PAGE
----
See our blog on using competitor trade marks in SEO and Adwords here.
If your startup has an annual turnover of $3 million or more and handles personal information, you are required to comply with the Privacy Act in all aspects of your marketing communications. A business subject to the Privacy Act cannot collect, use, disclose or store personal information without complying with these laws.
Personal information is any information that can reasonably identify an individual. This could include a name, phone number or email address.
If you are under the $3 million threshold, although the legislation will not apply to you, it pays to plan for what you want your business to be in the future. Putting in place policies and procedures now will assist with managing and minimising privacy risks. It also has the important benefit of developing transparency and trust with customers in your marketing communications. Customers have greater comfort when they know what information about them is being collected, how it is being used and how secure it is. Your clients will also expect good privacy governance and data security.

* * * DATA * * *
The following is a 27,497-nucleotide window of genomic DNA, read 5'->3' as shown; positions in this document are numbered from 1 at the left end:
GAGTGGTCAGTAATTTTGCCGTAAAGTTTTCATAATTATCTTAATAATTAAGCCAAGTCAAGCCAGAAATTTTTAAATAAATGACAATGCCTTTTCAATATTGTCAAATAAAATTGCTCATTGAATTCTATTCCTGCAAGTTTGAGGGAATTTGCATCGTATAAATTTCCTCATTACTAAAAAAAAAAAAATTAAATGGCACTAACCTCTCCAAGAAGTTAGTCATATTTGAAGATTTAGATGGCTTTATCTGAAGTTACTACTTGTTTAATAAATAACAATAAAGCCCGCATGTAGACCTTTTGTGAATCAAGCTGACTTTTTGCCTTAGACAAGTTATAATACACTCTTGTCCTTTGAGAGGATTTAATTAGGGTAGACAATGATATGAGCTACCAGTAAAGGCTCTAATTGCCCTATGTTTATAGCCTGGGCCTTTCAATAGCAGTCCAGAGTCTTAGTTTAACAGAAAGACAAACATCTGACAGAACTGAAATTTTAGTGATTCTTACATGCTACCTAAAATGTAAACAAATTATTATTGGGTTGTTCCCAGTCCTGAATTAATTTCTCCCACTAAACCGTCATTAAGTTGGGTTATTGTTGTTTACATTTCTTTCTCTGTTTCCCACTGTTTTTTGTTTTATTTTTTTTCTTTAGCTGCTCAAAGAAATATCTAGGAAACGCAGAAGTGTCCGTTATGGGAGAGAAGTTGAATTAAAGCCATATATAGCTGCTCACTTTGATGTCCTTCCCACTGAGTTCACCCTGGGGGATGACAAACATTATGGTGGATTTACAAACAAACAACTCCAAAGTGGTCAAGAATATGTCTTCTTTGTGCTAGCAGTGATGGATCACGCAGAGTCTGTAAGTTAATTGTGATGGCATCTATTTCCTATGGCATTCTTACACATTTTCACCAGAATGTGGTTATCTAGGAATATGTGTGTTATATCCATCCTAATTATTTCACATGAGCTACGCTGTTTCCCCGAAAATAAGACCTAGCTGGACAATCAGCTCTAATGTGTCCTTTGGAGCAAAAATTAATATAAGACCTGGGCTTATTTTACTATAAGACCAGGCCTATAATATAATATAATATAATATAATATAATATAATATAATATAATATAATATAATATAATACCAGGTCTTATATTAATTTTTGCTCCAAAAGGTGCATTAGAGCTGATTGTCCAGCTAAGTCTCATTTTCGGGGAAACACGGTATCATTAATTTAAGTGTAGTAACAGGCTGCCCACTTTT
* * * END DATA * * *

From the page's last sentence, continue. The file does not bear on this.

The Privacy Commissioner has enforcement powers against businesses which are required to comply with the Privacy Act. Online marketplace site Freelancer received an adverse decision from the Privacy Commissioner last year when it disclosed personal information about a user on publicly accessible sites. The complainant was awarded $20,000 in damages.
Defamation is the communication, publication or broadcast of material about a person that injures that person’s reputation. The legal test is whether an ordinary reasonable person would think less of that person due to the defamatory material.
While businesses rarely intentionally seek to defame someone in their marketing communications, there are defamation risks that startups should be aware of. Key risk areas to watch out for are:
While defences to defamation may be available depending on the context, for example if the material is true, or an honest opinion, these defences should not be relied on to avoid a legal claim.
Companies cannot be defamed (unless they have less than 10 employees), however there is a separate legal action known as “injurious falsehood” which may apply if one business maliciously seeks to damage the reputation of another business.
We hope you enjoyed our first blog in a series of blogs about Marketing your Startup: Risks, Tips and Traps
Please see our other blogs in the series here.